Mountain ranges shape and define the landscape of New Mexico, contributing to the state’s natural beauty. Although we don’t have any fourteeners like our neighbor, Colorado, we come pretty close. Whether you’re interested in scaling New Mexico’s peaks or just want to admire them, here are some of the best mountains that our state has […]
Climb aboard our National Historic Landmark for a 64-mile day trip you’ll never forget. Our coal-fired steam engine carries you through steep mountain canyons, high desert, and lush meadows as you zig zag between the Colorado and New Mexico border. Open your eyes to spectacular and rare Western scenery which can only be viewed from […]
I took these photos of lakes high in the mountains of northern New Mexico over the last ten years. I share them here to inspire awe and wonder at the beauty of Nature. My hope in doing so is that you will be inspired to care for Mother Earth – and one another. There is […]
Shiprock New Mexico is a monadnock rising nearly 1,583 feet above the high-desert plain of the Navajo Nation in San Juan County, United States. Its peak elevation is 7,177 feet above sea level. It lies about 10.75 miles southwest of the town of Shiprock, which is named for the peak.
A compilation of my aerial filming of New Mexico. Includes Santa Fe, Albuquerque, Abiquiu, White Sands, Santa Fe National Forest, Aspen Vista, Chama, Cumbres & Toltec Railroad, Sandia Peak, Wagon Wheel, Pecos National Forest.
Authentic Navajo Rugs, Blankets and Weavings A good quality authentic Navajo rug is an heirloom investment, and will increase in value. Taos Trading Post does not trade antique Navajo weavings or museum quality Navajo tapestries of 80 or more wefts per running inch; either commanding up to $10,000 or more. Our strategy, is to cater […]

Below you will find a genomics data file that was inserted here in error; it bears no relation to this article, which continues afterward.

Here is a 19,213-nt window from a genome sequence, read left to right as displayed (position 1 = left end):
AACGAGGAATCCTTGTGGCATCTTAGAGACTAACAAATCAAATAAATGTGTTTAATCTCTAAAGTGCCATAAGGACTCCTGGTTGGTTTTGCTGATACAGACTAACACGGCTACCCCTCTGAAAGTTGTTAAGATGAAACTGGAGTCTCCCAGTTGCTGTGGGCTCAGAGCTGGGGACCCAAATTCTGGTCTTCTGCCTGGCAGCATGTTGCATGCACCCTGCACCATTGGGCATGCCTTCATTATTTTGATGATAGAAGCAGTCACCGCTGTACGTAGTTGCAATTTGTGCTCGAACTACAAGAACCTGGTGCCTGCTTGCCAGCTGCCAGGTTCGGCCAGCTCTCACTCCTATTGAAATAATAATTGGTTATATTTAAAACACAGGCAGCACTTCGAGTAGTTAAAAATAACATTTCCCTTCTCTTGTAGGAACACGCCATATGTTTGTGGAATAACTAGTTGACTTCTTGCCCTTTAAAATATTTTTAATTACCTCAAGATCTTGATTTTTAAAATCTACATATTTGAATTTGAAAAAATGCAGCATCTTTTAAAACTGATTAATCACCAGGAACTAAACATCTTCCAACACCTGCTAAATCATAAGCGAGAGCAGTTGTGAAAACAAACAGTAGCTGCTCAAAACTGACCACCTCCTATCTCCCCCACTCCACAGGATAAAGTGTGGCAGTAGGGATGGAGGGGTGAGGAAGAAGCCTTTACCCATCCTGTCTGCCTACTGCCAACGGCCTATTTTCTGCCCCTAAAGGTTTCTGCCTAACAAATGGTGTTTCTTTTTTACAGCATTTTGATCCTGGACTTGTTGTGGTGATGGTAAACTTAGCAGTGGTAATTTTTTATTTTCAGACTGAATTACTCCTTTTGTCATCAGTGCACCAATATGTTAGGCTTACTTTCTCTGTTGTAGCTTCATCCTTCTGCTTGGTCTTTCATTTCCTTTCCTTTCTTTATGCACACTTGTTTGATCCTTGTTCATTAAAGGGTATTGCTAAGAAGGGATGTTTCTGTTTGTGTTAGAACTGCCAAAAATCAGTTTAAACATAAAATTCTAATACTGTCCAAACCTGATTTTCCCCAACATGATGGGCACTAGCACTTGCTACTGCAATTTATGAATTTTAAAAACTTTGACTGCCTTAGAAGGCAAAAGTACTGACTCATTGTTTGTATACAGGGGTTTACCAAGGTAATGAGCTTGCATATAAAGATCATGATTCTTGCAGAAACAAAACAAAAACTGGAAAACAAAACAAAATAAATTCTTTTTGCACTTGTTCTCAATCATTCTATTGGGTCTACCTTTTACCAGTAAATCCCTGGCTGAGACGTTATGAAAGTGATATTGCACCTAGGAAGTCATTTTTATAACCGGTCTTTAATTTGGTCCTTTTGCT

Rising from the heart of the Tularosa Basin is one of the world’s great natural wonders – the glistening white sands of New Mexico. Great wave-like dunes of gypsum sand have engulfed 275 square miles of desert, creating the world’s largest gypsum dunefield. White Sands National Monument preserves a major portion of this unique dunefield, […]
About 1.25 million years ago, a spectacular volcanic eruption created the 13-mile wide circular depression now known as the Valles Caldera. The preserve is known for its huge mountain meadows, abundant wildlife, and meandering streams. The area also preserves the homeland of ancestral native peoples and embraces a rich ranching history. Visit Valles Caldera National […]
Tucked away in the middle of New Mexico you’ll find Salinas Pueblo Missions National Monument. The three sites offer a glimpse into a unique time in history. A time entrenched with cultural borrowing, conflict, and struggles. The now abandoned sites stand as reminders of the Spanish and Pueblo People’s early encounters. Salinas Pueblo Missions National […]
Petroglyph National Monument protects one of the largest petroglyph sites in North America, featuring designs and symbols carved onto volcanic rocks by Native Americans and Spanish settlers 400 to 700 years ago. These images are a valuable record of cultural expression and hold profound spiritual significance for contemporary Native Americans and for the descendants of […]